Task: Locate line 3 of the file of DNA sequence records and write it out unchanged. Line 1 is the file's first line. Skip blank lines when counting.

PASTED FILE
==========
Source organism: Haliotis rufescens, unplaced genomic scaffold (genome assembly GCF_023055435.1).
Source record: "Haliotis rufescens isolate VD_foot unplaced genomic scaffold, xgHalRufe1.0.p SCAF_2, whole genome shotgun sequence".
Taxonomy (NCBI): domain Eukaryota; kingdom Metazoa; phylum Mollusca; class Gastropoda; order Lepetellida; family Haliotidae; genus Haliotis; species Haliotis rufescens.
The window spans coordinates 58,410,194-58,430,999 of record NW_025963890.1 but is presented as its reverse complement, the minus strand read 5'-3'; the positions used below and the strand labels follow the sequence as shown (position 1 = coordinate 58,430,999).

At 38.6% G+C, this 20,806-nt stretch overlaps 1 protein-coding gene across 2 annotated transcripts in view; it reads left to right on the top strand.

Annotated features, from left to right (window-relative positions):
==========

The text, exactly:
Taxonomy (NCBI): domain Eukaryota; kingdom Metazoa; phylum Mollusca; class Gastropoda; order Lepetellida; family Haliotidae; genus Haliotis; species Haliotis rufescens.